What It’s Like To Intern At Amazon

“I think the biggest thing that I’ll take away from this internship is that it’s opened my eyes to the working world. Because the internship was immersive, we got to see what it would be like to work here full time. There was lots of guidance concerning what I should expect after college.”


How He Got There:

Amazon Campus

Amazon Campus

Ofir Zigelman grew up in Israel, served in the Israel Defense Forces’ elite intelligence unit, and is now working on two degrees – an MBA at the Wharton School and an MPA at the Harvard Kennedy School. He is about to enter his third and final year of the combined program, and spent the summer interning in product management at Amazon.

“I chose Wharton because of its academic rigor, and Harvard Kennedy School because I wanted to learn more about globalization and economic development,” Zigelman said. “Amazon gives you a lot of ownership, even as an MBA intern, to solve big and interesting problems. I was given a project this summer to work on that will have a direct impact on the experience of hundreds of millions of customers and how they interact with Amazon.”

After deciding to apply, he says the hiring process was very efficient. “I met with a few Amazon people over a few days, and I had an offer shortly after. The hardest interview question was when I was asked to design a new digital product for Amazon. I was asked how I would manage it, and when I answered, it turned out that my interviewer was a product manager who was actually working on something very similar.”

Zigelman says that the purpose of questions like that were to see if he understood tech trends, and to find out if he had the appropriate combination of analytical and qualitative skills for product management.

After he accepted his offer, and after he finished the school year, Amazon helped him relocate, setting him up in company housing close to the Amazon campus.

Work Hard. Have Fun. Make History:

This summer, he interned as a product manager in Amazon’s Search and Discovery group, and he says he started each day by presenting what he was working on to the group. “It’s a good way to get feedback,” he says. “I’ve worked in a tech environment before, but this internship has still been different from a typical business environment. I got to work closely with developers and experts, and then go back to my desk and analyze how that affects the product.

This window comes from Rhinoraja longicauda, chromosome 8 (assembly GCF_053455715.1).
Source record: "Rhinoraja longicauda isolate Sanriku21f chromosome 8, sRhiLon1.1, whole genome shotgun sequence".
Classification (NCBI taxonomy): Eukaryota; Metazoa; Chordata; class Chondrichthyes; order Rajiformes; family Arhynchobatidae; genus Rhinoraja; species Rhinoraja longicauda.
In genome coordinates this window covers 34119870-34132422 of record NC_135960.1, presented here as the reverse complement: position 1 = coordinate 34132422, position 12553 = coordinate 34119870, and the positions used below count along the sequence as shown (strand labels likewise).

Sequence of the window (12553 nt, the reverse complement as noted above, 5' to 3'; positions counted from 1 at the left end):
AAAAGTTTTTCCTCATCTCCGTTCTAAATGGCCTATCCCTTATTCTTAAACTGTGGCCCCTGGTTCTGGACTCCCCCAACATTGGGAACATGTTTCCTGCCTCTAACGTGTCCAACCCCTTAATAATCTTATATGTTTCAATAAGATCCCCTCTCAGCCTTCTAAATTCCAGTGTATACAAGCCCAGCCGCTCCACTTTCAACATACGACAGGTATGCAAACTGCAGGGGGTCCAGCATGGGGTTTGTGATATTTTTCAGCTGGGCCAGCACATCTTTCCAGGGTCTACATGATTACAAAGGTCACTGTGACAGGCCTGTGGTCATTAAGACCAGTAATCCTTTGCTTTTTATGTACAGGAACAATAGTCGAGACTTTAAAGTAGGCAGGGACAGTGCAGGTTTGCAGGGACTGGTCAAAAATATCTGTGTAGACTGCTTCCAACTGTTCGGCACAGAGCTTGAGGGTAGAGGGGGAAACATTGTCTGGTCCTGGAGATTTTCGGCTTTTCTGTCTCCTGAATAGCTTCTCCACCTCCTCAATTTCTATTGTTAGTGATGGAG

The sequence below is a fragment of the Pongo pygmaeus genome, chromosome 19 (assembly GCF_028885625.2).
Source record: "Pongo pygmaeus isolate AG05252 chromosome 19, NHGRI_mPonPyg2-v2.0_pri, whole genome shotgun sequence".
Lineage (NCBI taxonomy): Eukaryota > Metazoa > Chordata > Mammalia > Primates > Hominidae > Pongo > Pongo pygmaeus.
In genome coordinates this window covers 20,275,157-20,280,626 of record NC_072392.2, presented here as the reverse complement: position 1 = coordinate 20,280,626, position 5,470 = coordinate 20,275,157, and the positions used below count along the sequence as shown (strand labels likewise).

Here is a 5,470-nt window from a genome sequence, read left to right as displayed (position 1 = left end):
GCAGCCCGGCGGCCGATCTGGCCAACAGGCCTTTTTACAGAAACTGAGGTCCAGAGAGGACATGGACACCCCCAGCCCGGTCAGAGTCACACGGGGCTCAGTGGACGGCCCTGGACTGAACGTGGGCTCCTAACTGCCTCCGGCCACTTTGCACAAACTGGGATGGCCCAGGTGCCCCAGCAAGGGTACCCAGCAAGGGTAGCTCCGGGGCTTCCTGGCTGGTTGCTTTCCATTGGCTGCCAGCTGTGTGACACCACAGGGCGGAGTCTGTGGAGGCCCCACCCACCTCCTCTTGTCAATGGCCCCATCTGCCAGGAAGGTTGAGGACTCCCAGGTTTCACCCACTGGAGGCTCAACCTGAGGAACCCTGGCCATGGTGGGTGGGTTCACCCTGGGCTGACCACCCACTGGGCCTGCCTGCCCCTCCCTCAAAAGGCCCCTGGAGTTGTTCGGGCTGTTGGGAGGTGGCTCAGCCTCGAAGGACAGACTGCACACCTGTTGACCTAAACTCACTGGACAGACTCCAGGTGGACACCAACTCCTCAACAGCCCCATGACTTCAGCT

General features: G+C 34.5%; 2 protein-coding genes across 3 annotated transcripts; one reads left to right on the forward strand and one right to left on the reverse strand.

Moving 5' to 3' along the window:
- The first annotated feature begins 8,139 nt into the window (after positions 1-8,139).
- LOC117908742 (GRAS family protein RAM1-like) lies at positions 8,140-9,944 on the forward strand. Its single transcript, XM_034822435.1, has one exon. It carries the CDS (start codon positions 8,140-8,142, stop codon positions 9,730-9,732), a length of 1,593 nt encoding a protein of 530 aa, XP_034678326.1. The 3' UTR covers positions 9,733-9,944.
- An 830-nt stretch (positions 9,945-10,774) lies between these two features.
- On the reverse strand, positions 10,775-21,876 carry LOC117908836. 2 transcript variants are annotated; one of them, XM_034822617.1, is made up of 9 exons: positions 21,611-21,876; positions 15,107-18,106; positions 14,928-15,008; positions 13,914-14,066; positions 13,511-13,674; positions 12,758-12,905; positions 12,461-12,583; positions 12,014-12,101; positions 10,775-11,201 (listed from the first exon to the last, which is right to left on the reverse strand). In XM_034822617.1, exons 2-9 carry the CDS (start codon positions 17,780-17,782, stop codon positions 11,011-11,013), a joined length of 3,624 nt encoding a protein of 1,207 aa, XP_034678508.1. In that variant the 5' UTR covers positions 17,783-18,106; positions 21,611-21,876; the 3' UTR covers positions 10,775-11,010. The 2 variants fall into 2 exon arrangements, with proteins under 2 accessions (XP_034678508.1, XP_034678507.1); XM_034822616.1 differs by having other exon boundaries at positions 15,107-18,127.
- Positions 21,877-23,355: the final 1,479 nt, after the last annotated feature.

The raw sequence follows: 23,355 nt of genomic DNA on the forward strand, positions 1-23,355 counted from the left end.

“Amazon Search and Discovery helps hundreds of millions of shoppers – spending tens of billions of dollars annually – find what they want, get what they need, and discover what they’ll love. The group is obsessed with automation, leverage technologies, and massive amounts of data and machine-learning.
“I mostly worked with engineers and machine learning PhDs, so it was a very exciting environment to be in.”

Additionally, he says he got to work with teams in London, India, and China, and that it was very interesting seeing how product management works internationally.

“Wharton’s MBA is a very data-driven environment, so analytics and product management weren’t new to me. At the same time I definitely learned a lot about refining a product into something that customers will love. It’s been very interesting to see how Amazon thinks about what their customers will want. It will definitely be valuable to anything that I work on in the future.”

Zigelman says that Amazon’s motto “Work hard. Have fun. Make history” accurately depicts how things are at the company. “One of the highlights of this summer was that everyone I worked with was really smart. It’s a culture that encourages debate and getting to the bottom of things to find the right answer.”

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